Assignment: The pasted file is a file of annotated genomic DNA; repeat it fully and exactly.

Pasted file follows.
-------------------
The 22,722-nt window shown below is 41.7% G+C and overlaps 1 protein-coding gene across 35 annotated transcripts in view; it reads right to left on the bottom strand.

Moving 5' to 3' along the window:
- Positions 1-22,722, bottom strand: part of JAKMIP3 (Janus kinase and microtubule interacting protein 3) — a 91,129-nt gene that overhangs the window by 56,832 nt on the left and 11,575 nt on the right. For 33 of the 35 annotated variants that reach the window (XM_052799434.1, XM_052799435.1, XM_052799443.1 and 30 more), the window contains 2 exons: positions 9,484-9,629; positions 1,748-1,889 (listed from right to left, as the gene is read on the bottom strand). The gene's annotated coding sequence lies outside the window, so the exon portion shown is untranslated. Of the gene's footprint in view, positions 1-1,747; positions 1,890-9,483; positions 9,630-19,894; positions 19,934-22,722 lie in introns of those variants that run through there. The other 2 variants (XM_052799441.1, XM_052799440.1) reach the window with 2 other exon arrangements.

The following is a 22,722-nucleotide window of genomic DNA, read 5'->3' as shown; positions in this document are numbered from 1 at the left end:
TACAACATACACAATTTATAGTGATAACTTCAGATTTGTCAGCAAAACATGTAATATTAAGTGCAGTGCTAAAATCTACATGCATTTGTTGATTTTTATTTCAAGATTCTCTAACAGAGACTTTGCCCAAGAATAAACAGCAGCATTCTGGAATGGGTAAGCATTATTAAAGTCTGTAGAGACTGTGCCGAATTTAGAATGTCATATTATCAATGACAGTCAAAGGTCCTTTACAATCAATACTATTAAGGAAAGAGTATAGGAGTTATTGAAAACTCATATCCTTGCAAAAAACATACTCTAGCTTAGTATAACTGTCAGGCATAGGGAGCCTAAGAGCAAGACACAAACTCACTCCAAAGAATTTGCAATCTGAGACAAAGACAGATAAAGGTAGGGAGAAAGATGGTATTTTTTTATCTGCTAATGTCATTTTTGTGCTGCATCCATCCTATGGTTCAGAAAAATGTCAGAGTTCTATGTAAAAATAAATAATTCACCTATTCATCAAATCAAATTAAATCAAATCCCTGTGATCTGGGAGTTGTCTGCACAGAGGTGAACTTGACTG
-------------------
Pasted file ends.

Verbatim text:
The 22,722-nt window shown below is 41.7% G+C and overlaps 1 protein-coding gene across 35 annotated transcripts in view; it reads right to left on the bottom strand.

Moving 5' to 3' along the window:
- Positions 1-22,722, bottom strand: part of JAKMIP3 (Janus kinase and microtubule interacting protein 3) — a 91,129-nt gene that overhangs the window by 56,832 nt on the left and 11,575 nt on the right. For 33 of the 35 annotated variants that reach the window (XM_052799434.1, XM_052799435.1, XM_052799443.1 and 30 more), the window contains 2 exons: positions 9,484-9,629; positions 1,748-1,889 (listed from right to left, as the gene is read on the bottom strand). The gene's annotated coding sequence lies outside the window, so the exon portion shown is untranslated. Of the gene's footprint in view, positions 1-1,747; positions 1,890-9,483; positions 9,630-19,894; positions 19,934-22,722 lie in introns of those variants that run through there. The other 2 variants (XM_052799441.1, XM_052799440.1) reach the window with 2 other exon arrangements.

The following is a 22,722-nucleotide window of genomic DNA, read 5'->3' as shown; positions in this document are numbered from 1 at the left end:
TACAACATACACAATTTATAGTGATAACTTCAGATTTGTCAGCAAAACATGTAATATTAAGTGCAGTGCTAAAATCTACATGCATTTGTTGATTTTTATTTCAAGATTCTCTAACAGAGACTTTGCCCAAGAATAAACAGCAGCATTCTGGAATGGGTAAGCATTATTAAAGTCTGTAGAGACTGTGCCGAATTTAGAATGTCATATTATCAATGACAGTCAAAGGTCCTTTACAATCAATACTATTAAGGAAAGAGTATAGGAGTTATTGAAAACTCATATCCTTGCAAAAAACATACTCTAGCTTAGTATAACTGTCAGGCATAGGGAGCCTAAGAGCAAGACACAAACTCACTCCAAAGAATTTGCAATCTGAGACAAAGACAGATAAAGGTAGGGAGAAAGATGGTATTTTTTTATCTGCTAATGTCATTTTTGTGCTGCATCCATCCTATGGTTCAGAAAAATGTCAGAGTTCTATGTAAAAATAAATAATTCACCTATTCATCAAATCAAATTAAATCAAATCCCTGTGATCTGGGAGTTGTCTGCACAGAGGTGAACTTGACTG